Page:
Ex-Im Bank fires back against Delta complaints

The Export-Import Bank in a letter released Tuesday responded to criticisms from Delta Air Lines’ top lobbyist regarding jobs.  [READ THE EX-IM BANK LETTER.]

In recent letters, Delta’s Andrea Fischer Newman, a friend of House Majority Leader Eric CantorEric Ivan CantorThe Hill's Morning Report — Sponsored by CVS Health — Trump’s love-hate relationship with the Senate Race for Republican Speaker rare chance to unify party for election Scalise allies upset over Ryan blindside on McCarthy endorsement MORE (R-Va.), complained that Ex-Im was falsely claiming one of its financing products had supported 400 jobs at Delta TechOps.  
The claim appeared to contradict Delta’s wider argument that Export-Import Bank financing for overseas buyers of Boeing jets was unfairly hurting Delta’s competitive position. 
Delta has become a top corporate ally of conservative and Tea Party critics of the government bank, which will have to close down in October unless Congress renews its charter.  
In the new letter, Ex-Im Senior Vice President Claudia Slacik cites Paulo Kakinoff, the chief executive of Brazil’s GOL Airlines, as confirming that the Ex-Im deal supported jobs at Delta TechOps.
“We at Ex-Im Bank appreciate Mr. Kakinoff’s confirmation of the critical role that Ex-Im Bank plays on behalf of U.S. exporters such as Delta TechOps. If Ex-Im Bank were to unilaterally withdraw from such a role in any sector of the economy, the U.S. exporters operating in that sector would be placed at a significant competitive disadvantage compared to their foreign competitors,” Slacik wrote. 
In its letter to Ex-Im, Delta said no jobs were created by the GOL deal and none would have been ended had the deal not gone through.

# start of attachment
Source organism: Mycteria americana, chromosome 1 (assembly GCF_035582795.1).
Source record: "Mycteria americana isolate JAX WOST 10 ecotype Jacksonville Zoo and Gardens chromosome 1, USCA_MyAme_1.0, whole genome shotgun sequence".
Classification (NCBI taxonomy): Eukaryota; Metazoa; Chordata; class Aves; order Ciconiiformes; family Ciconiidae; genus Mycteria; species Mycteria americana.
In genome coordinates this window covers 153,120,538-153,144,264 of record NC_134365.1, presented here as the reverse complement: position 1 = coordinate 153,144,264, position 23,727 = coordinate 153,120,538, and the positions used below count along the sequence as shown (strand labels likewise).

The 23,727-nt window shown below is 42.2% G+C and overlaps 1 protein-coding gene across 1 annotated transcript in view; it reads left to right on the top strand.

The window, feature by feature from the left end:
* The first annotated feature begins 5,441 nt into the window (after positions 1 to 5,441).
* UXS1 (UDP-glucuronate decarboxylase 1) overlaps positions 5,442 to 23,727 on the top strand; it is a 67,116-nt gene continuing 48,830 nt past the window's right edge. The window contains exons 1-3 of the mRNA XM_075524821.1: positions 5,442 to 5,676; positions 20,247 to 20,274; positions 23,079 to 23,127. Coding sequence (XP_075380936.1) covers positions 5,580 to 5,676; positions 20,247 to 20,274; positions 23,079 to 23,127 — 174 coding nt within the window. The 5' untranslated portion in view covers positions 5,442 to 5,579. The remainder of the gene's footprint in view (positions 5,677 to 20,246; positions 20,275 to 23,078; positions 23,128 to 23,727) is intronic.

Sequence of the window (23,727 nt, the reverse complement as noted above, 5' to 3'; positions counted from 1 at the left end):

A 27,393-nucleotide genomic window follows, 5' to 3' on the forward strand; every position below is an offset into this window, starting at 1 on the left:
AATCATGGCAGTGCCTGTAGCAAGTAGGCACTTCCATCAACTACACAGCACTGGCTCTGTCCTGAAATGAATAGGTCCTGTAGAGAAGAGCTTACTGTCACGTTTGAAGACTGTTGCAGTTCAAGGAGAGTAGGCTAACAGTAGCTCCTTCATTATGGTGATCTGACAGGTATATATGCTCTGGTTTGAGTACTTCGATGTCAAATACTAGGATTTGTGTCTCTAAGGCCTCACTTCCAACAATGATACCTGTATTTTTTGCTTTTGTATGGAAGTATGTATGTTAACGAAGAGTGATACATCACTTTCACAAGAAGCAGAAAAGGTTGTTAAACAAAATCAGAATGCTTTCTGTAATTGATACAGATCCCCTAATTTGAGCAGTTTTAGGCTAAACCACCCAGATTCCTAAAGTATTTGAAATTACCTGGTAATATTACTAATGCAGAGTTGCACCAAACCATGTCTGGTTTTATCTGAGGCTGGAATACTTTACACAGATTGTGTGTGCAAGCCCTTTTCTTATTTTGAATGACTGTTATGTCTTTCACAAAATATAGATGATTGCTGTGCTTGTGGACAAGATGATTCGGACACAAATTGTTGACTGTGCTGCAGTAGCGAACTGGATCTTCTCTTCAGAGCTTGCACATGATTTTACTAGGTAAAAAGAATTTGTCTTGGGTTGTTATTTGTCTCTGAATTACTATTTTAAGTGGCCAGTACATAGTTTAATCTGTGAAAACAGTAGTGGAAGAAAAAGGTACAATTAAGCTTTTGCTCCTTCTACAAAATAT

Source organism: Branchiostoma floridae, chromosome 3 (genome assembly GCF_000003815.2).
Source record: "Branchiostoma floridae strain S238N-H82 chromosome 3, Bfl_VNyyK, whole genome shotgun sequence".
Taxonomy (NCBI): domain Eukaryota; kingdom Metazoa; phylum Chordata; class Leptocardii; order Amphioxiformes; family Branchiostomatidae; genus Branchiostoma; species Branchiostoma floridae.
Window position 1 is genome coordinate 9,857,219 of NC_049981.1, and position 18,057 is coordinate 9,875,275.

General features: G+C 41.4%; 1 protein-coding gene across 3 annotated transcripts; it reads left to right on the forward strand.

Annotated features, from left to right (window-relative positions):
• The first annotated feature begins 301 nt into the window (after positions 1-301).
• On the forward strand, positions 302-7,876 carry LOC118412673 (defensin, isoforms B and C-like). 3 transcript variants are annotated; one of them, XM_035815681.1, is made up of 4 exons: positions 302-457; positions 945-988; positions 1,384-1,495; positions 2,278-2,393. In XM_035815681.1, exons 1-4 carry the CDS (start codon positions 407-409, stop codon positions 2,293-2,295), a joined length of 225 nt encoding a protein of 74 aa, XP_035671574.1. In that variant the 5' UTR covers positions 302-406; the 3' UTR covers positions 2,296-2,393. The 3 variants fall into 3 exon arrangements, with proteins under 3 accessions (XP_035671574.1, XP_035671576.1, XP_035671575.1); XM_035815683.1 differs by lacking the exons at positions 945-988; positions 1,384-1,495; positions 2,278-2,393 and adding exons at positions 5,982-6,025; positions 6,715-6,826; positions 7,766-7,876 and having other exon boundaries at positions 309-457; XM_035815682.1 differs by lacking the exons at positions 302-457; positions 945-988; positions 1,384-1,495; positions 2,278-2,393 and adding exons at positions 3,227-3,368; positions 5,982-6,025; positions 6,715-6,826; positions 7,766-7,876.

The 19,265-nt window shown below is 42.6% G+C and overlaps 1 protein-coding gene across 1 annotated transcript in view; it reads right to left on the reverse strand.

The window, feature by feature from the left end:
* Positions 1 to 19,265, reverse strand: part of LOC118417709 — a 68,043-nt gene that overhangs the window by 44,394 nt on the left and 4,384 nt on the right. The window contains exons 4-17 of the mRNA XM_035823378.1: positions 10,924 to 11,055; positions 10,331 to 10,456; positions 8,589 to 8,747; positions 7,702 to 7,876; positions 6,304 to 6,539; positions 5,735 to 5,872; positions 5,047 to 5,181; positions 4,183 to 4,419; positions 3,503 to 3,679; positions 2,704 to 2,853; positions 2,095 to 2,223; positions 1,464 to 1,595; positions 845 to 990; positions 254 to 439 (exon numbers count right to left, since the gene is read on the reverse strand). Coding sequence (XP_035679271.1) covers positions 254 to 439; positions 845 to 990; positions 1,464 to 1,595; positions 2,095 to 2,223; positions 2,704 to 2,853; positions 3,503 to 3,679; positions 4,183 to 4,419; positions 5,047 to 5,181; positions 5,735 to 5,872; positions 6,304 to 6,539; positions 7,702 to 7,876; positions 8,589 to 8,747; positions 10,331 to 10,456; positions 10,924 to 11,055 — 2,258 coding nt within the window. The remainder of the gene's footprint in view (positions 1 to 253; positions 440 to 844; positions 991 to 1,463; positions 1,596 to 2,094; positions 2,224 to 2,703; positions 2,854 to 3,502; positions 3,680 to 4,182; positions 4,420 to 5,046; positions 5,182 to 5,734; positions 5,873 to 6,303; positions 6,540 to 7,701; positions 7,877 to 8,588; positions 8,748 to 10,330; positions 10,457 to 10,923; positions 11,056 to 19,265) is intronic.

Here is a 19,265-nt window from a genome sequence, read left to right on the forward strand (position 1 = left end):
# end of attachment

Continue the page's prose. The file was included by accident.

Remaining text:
The Ex-Im official explains the bank’s methodology for coming up with 400 jobs supported.
“Ex-Im Bank’s jobs estimate is based on the standard, long-standing U.S. government jobs-calculation methodology used by the Trade Promotion Coordinating Committee, which is in turn based on employment data computed by the Bureau of Labor Statistics," Slacik said.
“It is intuitively obvious that supporting exports supports jobs across the U.S. economy, and this applies to the Delta TechOps transaction as well as any other,” she added. 
Delta said in response to the letter that it continues to dispute the Ex-Im claims.

“Delta disagrees with the Bank’s assertion that Ex-Im financing had any bearing on Delta TechOps’ transactions with GOL. Delta and GOL entered into the contract at issue in 2010, over a year before and without any reliance upon the Bank," said Delta spokesman Trebor Banstette.
He said Delta and the Air Line Pilots Association continue "to advocate for reform of the Bank’s practice of providing guarantees for foreign airlines to purchase widebody aircraft, which are then deployed against U.S. carriers on international routes."
"Those guarantees directly threaten U.S. airline jobs,"  Banstette said.
— This story was updated at 5:37 p.m.